A RESIDENT who was shot by his neighbour after a dispute is asking why he was never told he lived next door to a man who beat his mother to death.

Sean Luby was involved in a series of neighbourhood disputes before he was shot by Brian Acott and only afterwards did he find out the 71-year-old was convicted in 1995 of killing his mother by smashing her head against a radiator and given a life sentence.

After being released on licence Acott managed to get hold of a semi-automatic pistol and shot his 61-year-old neighbour during a row in Fittleworth, near Pulborough.

Mr Luby said he is likely to suffer lasting health problems as a result of the shooting - sparked by a series of neighbourhood disputes in the leafy Sussex village on the edge of the South Downs.

Mr Luby said he had complained about his nuisance neighbour in Fairmead Close to Hyde housing association but no one warned him of Acott's violent past.

An investigation into how brutal murderer Acott was able to get hold of a gun and shoot his neighbour and why he was released after serving no more than ten years of his life sentence was yesterday launched.

Speaking exclusively to The Argus yesterday Mr Luby said: "He was a nasty inconsiderate drunk old man, but I didn't know until all this happened that he murdered his own mother.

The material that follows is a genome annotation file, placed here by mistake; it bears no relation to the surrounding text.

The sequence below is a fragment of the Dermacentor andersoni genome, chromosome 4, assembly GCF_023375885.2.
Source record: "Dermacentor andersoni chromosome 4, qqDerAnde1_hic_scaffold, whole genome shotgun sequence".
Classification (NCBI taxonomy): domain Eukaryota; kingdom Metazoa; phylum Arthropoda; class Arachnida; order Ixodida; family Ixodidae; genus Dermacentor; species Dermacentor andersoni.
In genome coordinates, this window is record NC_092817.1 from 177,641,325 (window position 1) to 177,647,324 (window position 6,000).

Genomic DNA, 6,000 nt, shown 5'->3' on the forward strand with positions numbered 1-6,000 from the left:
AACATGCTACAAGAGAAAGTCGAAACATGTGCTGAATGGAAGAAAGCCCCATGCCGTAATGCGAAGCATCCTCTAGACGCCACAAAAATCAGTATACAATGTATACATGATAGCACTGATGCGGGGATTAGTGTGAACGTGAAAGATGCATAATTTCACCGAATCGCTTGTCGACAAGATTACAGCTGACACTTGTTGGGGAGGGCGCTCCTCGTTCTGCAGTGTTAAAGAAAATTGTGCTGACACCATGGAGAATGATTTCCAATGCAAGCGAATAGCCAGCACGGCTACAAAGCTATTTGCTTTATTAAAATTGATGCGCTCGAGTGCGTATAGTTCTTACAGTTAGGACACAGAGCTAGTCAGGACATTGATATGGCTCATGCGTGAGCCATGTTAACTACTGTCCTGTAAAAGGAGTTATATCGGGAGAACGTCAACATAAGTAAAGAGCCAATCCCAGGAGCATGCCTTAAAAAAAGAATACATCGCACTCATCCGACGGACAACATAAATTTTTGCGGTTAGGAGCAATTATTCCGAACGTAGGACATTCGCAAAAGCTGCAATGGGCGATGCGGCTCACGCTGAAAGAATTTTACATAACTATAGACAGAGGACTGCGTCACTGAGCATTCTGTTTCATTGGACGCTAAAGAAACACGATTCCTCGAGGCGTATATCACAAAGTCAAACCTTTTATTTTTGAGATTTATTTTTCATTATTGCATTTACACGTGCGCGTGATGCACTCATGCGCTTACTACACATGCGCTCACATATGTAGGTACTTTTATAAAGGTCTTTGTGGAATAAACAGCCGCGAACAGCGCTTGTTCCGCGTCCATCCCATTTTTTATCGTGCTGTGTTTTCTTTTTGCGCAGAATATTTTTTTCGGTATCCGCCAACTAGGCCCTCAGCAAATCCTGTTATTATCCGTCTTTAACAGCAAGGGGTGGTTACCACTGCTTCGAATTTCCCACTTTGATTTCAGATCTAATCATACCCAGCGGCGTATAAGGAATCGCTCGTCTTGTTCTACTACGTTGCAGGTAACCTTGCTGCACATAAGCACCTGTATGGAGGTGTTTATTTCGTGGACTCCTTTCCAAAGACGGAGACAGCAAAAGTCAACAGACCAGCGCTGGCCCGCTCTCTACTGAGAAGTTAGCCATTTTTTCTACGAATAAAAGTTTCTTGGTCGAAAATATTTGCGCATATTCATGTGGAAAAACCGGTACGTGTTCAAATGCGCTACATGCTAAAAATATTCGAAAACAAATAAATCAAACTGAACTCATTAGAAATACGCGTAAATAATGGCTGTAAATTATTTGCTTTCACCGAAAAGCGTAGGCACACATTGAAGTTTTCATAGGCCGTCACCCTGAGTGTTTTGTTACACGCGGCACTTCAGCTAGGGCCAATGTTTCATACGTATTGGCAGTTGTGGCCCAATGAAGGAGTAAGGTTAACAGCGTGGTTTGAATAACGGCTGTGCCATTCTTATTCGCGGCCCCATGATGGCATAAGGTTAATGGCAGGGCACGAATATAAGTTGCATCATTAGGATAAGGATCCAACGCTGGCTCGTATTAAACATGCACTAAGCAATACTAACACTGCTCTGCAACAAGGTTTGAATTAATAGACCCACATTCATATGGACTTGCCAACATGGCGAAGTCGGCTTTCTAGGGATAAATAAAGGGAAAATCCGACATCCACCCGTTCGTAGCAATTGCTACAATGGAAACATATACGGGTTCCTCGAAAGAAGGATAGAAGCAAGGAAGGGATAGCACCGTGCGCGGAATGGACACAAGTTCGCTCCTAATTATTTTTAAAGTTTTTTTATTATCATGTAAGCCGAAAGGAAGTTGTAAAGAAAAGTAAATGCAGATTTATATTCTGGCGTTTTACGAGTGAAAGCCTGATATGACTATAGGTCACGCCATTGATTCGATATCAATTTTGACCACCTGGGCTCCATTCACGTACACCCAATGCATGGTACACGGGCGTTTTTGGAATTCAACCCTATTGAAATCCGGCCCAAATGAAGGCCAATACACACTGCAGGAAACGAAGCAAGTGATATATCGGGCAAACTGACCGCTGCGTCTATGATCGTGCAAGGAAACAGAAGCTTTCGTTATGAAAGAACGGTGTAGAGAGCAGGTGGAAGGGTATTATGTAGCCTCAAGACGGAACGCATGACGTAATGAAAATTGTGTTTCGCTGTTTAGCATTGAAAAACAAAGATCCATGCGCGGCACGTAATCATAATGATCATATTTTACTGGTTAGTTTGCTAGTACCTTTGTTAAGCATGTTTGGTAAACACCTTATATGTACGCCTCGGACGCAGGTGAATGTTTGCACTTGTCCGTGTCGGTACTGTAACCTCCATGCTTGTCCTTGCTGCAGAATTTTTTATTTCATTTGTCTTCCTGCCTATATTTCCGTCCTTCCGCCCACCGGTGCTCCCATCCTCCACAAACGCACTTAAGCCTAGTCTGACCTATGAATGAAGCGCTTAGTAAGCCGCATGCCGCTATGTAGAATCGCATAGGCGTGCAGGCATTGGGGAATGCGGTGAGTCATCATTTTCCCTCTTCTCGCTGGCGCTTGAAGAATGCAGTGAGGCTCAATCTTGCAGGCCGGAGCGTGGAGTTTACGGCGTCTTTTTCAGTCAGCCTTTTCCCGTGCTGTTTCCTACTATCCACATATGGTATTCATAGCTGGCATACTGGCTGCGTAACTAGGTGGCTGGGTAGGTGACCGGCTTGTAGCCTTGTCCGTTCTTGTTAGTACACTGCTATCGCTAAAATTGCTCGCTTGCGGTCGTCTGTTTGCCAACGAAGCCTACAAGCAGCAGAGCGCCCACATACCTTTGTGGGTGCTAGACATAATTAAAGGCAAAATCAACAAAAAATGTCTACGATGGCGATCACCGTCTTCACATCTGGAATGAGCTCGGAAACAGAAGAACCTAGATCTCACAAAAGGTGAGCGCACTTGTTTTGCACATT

"I am angry that he was allowed to get out of prison and do this.

"But I'm even more angry that the housing association and the probation service didn't do anything about it.

"I complained to them so many times about this man's behaviour.

"I just hope that he has to stay in jail and serve the rest of his life sentence."

Mr Luby said that the last time the housing association had intervened a probation officer had visited Acott's home - suggesting the authorities dealing with their disputes was aware of Acott's criminal background.

Mr Luby said he was angry that no one had warned him of Acott's violent history.

He said: "He has been causing problems the whole time since he had live here.

"The last time the housing association got involved they came round with the guy who deals with antisocial behaviour, the estate manger and a probation officer.

"They knew what he was.

"Someone should have done something.

"Someone should have had some sort of duty of care for me."